A "stink fight" between ring-tailed lemurs might be dead serious to them. But to observers, the scented struggle ranks among the more odd, even comical sights at the Duke University Primate Center — already renowned for the biological eccentricities of its exotic denizens.
Preparations for battle begin when male combatants load their "weapons" — vigorously rubbing their tails against their shoulders and between their wrists, infusing the fur with scent from glands there.
So armed — or tailed — they launch their attacks, feathery tails arched over their backs, ears flattened and squeaking warnings. They relentlessly flick their tails at one another until one of the adversaries comes to his scentses, gets the odiferous message and retreats. But until the research of Duke biologist Christine Drea and student Elizabeth Scordato, scientists had no idea what chemical messages were being wafted back and forth in such fights. More broadly, they have not understood the complex "language" of multiple scents that lemurs use to communicate a variety of messages from aggression to mating receptiveness.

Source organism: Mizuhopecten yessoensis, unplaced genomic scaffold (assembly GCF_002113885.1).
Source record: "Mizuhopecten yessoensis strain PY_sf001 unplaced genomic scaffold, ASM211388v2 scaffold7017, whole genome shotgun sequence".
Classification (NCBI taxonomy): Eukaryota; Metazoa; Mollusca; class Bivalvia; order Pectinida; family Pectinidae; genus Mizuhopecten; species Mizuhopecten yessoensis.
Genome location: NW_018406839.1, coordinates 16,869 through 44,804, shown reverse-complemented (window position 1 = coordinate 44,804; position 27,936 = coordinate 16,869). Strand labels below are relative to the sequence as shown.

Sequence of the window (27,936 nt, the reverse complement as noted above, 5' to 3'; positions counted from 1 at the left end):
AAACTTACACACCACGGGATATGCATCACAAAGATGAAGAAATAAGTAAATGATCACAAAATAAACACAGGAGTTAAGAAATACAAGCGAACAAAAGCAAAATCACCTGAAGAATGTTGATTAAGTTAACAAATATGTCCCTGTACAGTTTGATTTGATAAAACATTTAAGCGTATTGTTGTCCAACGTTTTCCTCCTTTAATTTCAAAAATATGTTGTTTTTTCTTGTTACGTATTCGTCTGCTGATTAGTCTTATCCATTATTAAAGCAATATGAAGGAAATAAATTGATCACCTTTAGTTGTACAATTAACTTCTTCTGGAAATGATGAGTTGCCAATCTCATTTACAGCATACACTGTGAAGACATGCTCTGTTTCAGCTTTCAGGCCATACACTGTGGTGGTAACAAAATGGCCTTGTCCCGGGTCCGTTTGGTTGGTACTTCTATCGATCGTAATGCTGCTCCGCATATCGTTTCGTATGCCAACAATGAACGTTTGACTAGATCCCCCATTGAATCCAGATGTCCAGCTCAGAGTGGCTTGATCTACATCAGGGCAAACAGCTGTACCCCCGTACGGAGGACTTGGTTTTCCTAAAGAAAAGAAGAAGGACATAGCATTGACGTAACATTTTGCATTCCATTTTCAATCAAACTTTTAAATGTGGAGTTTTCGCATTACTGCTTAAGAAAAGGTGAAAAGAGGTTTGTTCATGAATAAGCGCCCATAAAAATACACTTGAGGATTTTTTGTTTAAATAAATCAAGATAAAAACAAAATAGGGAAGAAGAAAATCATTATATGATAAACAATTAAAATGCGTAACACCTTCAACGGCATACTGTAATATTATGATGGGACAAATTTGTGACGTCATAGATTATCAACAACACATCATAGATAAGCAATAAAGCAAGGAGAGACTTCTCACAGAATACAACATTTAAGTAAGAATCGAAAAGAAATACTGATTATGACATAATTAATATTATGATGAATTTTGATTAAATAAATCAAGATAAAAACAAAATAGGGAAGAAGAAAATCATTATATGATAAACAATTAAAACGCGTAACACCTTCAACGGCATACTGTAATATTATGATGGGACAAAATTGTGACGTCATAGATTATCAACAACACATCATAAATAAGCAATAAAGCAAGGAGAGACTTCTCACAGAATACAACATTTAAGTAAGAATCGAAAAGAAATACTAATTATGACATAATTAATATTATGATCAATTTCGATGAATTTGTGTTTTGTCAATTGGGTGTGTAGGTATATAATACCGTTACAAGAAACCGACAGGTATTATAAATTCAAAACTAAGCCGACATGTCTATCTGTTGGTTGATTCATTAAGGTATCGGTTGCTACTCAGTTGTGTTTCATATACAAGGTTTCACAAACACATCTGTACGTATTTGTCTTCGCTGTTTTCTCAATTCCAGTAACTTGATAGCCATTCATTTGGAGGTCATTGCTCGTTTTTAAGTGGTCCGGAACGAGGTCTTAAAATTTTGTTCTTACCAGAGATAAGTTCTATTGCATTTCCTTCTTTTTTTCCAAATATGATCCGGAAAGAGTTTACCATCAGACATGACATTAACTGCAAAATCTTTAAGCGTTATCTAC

Dennis Meredith | EurekAlert!
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Reflecting the structure of composites found in nature and the ancient world, researchers at the University of Illinois at Urbana-Champaign have synthesized thin carbon nanotube (CNT) textiles that exhibit both high electrical conductivity and a level of toughness that is about fifty times higher than copper films, currently used in electronics.
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The nearby, giant radio galaxy M87 hosts a supermassive black hole (BH) and is well-known for its bright jet dominating the spectrum over ten orders of magnitude in frequency. Due to its proximity, jet prominence, and the large black hole mass, M87 is the best laboratory for investigating the formation, acceleration, and collimation of relativistic jets. A research team led by Silke Britzen from the Max Planck Institute for Radio Astronomy in Bonn, Germany, has found strong indication for turbulent processes connecting the accretion disk and the jet of that galaxy providing insights into the longstanding problem of the origin of astrophysical jets.
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Microprocessors based on atomically thin materials hold the promise of the evolution of traditional processors as well as new applications in the field of flexible electronics. Now, a TU Wien research team led by Thomas Müller has made a breakthrough in this field as part of an ongoing research project.
Two-dimensional materials, or 2D materials for short, are extremely versatile, although – or often more precisely because – they are made up of just one or a...
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